The manner and depth of an agency's price analysis is a matter within the sound exercise of the agency's discretion, and we will not disturb such an analysis unless it lacks a reasonable basis.  Gentex Corp.--Western Operations, B-291793 et al., Mar 25, 2003, 2003 CPD ¶ 66 at 27-28.  It is up to the agency to decide upon the appropriate method for evaluation of cost or price in a given procurement, although the agency must use an evaluation method that provides a basis for a reasonable assessment of the cost of performance under the competing proposals.  S. J. Thomas Co., Inc., B-283192, Oct. 20, 1999, 99-2 CPD ¶ 73 at 3.  In reviewing a protest against the propriety of an evaluation, we will review an evaluation to ensure that it was reasonable and consistent with the evaluation criteria in the solicitation and applicable procurement statutes and regulations.  Decisive Analytics Corp., B-410950.2, B-410950.3, June 22, 2015, 2015 CPD ¶ 187 at 11.

USEI contends that the agency's evaluation of prices was improper because the comparison of offerors' proposed pricing to other offerors' proposed pricing, and to the IGCE, failed to take into account each offeror's unique technical approach and was insufficient to determine that prices were unreasonable and unbalanced.  Protest at 15-16.  USEI also argues that it was meaningless and contrary to the RFP for the agency to employ a standard deviation analysis, and that the use of a standard deviation analysis amounted to application of an unstated evaluation criterion.  Id. at 16. 

The agency explains that although offerors proposed varied solutions, the price proposal instructions for the sample task orders set forth the same set of requirements to allow the government to fairly evaluate the prices.  COS at 6.  To evaluate proposed prices, the agency compared all offerors' overall system pricing to determine whether prices were fair and reasonable, and further compared offerors' prices to the historical prices paid, and to the IGCE, to determine whether the prices were fair and reasonable.  Id.  The agency performed this same analysis for offerors' line item pricing to determine if proposed prices were significantly unbalanced; an individual line item was considered significantly unbalanced if it was 30 percent above or below the mean price for the line item.  Id.  The agency further explains that despite the discrepancy in pricing between USEI's Excel spreadsheet for sample task 2 and the figures in the basis of estimate provided with USEI's final proposal revision, the agency reviewed the basis of estimate submitted with the final proposal revision, along with pricing information found elsewhere in USEI's proposal, to determine if the pricing was fair and reasonable.  Id. at 7.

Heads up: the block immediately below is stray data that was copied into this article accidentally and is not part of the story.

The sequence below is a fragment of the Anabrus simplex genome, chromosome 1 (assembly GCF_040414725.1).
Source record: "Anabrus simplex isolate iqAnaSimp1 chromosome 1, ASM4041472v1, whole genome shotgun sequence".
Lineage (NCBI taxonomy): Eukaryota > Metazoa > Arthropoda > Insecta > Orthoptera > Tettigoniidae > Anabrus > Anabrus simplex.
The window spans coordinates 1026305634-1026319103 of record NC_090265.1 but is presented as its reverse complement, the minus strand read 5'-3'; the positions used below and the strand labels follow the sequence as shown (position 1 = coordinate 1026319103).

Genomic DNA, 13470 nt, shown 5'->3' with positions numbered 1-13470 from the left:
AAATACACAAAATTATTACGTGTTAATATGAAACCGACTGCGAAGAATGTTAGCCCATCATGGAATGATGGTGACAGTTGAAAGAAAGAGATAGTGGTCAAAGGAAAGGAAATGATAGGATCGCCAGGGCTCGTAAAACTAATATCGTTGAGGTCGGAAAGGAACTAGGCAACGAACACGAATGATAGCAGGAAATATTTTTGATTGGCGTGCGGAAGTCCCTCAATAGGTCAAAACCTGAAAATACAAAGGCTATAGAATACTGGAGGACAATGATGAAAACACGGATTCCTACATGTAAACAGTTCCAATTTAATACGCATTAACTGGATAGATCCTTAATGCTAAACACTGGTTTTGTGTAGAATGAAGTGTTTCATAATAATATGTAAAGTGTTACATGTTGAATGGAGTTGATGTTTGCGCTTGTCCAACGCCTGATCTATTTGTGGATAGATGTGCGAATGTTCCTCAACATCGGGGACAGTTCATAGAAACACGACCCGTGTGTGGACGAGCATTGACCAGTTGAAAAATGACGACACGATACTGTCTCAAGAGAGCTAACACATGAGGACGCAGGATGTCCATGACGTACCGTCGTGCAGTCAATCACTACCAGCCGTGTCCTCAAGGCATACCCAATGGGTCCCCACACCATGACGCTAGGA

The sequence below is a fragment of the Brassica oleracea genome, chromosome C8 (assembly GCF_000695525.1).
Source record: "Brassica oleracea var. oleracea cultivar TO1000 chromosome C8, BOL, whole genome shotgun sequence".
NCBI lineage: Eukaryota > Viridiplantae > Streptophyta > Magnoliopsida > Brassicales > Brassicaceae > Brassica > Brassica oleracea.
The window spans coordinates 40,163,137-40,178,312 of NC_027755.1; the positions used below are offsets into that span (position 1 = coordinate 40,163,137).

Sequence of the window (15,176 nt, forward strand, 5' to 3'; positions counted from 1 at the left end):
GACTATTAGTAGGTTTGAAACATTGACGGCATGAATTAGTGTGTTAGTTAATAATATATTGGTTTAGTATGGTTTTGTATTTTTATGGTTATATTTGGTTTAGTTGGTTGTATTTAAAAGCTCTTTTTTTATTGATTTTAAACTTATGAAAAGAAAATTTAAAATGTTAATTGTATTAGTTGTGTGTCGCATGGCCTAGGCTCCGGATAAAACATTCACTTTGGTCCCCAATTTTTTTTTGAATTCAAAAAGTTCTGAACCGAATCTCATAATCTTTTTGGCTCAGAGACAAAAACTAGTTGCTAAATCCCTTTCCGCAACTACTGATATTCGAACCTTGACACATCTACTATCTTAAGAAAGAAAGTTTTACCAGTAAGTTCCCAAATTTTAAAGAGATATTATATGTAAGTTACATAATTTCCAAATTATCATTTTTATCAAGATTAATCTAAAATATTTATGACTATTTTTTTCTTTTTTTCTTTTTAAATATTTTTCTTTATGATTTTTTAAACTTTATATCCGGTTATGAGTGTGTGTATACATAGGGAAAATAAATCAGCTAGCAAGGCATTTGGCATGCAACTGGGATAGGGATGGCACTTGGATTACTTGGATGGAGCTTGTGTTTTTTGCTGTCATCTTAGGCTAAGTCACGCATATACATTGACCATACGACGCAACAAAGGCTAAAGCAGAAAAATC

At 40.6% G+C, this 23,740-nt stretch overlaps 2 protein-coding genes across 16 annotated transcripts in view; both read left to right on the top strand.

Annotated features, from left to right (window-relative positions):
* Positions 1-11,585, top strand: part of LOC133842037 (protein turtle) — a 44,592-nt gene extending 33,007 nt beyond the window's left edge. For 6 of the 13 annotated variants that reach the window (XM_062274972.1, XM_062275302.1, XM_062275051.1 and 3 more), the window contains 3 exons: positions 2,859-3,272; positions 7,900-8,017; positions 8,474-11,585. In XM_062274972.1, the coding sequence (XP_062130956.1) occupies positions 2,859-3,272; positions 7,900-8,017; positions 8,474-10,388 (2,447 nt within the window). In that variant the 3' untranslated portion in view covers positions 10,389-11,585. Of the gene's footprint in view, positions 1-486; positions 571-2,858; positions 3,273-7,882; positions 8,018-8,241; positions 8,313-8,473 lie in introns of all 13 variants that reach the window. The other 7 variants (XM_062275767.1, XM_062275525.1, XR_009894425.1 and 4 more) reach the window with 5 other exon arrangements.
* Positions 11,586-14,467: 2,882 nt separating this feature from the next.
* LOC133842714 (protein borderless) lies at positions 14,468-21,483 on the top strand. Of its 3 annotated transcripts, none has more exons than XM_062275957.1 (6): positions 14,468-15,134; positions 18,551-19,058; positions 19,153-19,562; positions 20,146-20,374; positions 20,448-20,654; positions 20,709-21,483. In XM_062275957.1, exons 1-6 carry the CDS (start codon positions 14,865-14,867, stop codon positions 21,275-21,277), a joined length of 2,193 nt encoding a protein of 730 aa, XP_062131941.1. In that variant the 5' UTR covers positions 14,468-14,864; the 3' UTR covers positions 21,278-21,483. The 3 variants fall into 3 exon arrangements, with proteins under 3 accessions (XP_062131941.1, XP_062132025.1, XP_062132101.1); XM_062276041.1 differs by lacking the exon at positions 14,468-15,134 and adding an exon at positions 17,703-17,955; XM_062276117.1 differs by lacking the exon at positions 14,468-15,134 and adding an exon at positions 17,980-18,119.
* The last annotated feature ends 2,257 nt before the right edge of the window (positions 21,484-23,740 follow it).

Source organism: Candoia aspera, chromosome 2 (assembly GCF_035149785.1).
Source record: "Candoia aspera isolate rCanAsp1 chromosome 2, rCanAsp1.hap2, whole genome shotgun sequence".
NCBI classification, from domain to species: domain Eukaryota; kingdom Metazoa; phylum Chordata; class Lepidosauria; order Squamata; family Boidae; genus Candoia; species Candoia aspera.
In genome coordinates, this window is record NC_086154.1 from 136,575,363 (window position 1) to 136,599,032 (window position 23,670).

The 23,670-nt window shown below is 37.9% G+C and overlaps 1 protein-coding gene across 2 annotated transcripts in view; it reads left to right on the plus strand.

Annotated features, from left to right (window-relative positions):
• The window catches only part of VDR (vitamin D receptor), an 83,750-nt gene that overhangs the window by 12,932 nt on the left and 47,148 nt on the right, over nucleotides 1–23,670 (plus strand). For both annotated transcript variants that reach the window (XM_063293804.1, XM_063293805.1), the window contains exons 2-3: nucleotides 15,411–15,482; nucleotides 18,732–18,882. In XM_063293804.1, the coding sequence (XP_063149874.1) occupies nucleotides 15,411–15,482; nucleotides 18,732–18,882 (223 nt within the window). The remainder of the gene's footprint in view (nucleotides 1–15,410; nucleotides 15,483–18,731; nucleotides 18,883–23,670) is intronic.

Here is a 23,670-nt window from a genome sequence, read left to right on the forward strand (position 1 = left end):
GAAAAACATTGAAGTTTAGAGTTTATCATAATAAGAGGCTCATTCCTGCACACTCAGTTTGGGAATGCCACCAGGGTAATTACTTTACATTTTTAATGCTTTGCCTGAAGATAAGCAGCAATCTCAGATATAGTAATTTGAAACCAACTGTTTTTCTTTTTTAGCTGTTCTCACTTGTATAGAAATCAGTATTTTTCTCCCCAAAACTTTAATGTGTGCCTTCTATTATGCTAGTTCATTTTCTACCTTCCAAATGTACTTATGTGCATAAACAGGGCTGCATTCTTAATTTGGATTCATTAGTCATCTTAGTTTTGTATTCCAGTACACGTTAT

As a general matter, when awarding a fixed-price contract, an agency is only required to determine whether the offered prices are fair and reasonable.  FAR § 15.402(a).  An agency may use various price analysis techniques and procedures to ensure a fair and reasonable price, including a comparison of proposed prices received, of historical prices paid, or a comparison with the IGCE.  Id. § 15.404-1(b)(2).  An agency's concern in making a price reasonableness determination focuses on whether the offered prices are too high, rather than too low.  Vital Link, Inc., B-405123, Aug. 26, 2011, 2011 CPD ¶ 233 at 6.